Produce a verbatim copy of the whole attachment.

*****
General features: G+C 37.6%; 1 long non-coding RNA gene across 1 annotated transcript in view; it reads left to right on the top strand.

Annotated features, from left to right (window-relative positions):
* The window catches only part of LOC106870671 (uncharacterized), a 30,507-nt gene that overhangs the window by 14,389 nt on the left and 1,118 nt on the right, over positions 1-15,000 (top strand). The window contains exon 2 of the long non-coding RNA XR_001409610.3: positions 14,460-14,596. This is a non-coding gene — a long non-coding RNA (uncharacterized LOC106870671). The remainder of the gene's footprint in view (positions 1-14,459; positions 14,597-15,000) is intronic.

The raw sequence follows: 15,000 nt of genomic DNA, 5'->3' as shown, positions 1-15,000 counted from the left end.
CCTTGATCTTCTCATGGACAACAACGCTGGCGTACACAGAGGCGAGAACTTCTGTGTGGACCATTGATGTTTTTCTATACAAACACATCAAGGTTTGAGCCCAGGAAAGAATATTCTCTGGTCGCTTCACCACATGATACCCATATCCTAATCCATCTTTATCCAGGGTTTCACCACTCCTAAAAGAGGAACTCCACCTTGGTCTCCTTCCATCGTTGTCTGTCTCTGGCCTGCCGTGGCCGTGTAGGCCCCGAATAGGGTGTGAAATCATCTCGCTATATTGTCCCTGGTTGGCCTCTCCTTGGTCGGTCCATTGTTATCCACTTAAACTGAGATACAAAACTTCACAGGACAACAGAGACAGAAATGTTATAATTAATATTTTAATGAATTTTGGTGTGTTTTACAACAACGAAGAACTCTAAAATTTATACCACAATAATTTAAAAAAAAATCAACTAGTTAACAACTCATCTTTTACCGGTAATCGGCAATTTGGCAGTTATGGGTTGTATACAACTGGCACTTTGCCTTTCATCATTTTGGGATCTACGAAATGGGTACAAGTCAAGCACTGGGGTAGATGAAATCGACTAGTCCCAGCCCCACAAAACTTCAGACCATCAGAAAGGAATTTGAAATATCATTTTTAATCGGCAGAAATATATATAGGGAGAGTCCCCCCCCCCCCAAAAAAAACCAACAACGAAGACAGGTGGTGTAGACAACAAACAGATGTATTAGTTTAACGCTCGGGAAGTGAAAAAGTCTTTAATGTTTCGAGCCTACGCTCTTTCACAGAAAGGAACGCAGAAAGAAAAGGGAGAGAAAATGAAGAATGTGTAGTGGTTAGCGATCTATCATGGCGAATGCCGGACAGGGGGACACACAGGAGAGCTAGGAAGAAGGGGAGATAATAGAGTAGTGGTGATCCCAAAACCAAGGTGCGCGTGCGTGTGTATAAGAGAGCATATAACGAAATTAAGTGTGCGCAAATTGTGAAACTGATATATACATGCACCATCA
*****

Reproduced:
General features: G+C 37.6%; 1 long non-coding RNA gene across 1 annotated transcript in view; it reads left to right on the top strand.

Annotated features, from left to right (window-relative positions):
* The window catches only part of LOC106870671 (uncharacterized), a 30,507-nt gene that overhangs the window by 14,389 nt on the left and 1,118 nt on the right, over positions 1-15,000 (top strand). The window contains exon 2 of the long non-coding RNA XR_001409610.3: positions 14,460-14,596. This is a non-coding gene — a long non-coding RNA (uncharacterized LOC106870671). The remainder of the gene's footprint in view (positions 1-14,459; positions 14,597-15,000) is intronic.

The raw sequence follows: 15,000 nt of genomic DNA, 5'->3' as shown, positions 1-15,000 counted from the left end.
CCTTGATCTTCTCATGGACAACAACGCTGGCGTACACAGAGGCGAGAACTTCTGTGTGGACCATTGATGTTTTTCTATACAAACACATCAAGGTTTGAGCCCAGGAAAGAATATTCTCTGGTCGCTTCACCACATGATACCCATATCCTAATCCATCTTTATCCAGGGTTTCACCACTCCTAAAAGAGGAACTCCACCTTGGTCTCCTTCCATCGTTGTCTGTCTCTGGCCTGCCGTGGCCGTGTAGGCCCCGAATAGGGTGTGAAATCATCTCGCTATATTGTCCCTGGTTGGCCTCTCCTTGGTCGGTCCATTGTTATCCACTTAAACTGAGATACAAAACTTCACAGGACAACAGAGACAGAAATGTTATAATTAATATTTTAATGAATTTTGGTGTGTTTTACAACAACGAAGAACTCTAAAATTTATACCACAATAATTTAAAAAAAAATCAACTAGTTAACAACTCATCTTTTACCGGTAATCGGCAATTTGGCAGTTATGGGTTGTATACAACTGGCACTTTGCCTTTCATCATTTTGGGATCTACGAAATGGGTACAAGTCAAGCACTGGGGTAGATGAAATCGACTAGTCCCAGCCCCACAAAACTTCAGACCATCAGAAAGGAATTTGAAATATCATTTTTAATCGGCAGAAATATATATAGGGAGAGTCCCCCCCCCCCCAAAAAAAACCAACAACGAAGACAGGTGGTGTAGACAACAAACAGATGTATTAGTTTAACGCTCGGGAAGTGAAAAAGTCTTTAATGTTTCGAGCCTACGCTCTTTCACAGAAAGGAACGCAGAAAGAAAAGGGAGAGAAAATGAAGAATGTGTAGTGGTTAGCGATCTATCATGGCGAATGCCGGACAGGGGGACACACAGGAGAGCTAGGAAGAAGGGGAGATAATAGAGTAGTGGTGATCCCAAAACCAAGGTGCGCGTGCGTGTGTATAAGAGAGCATATAACGAAATTAAGTGTGCGCAAATTGTGAAACTGATATATACATGCACCATCA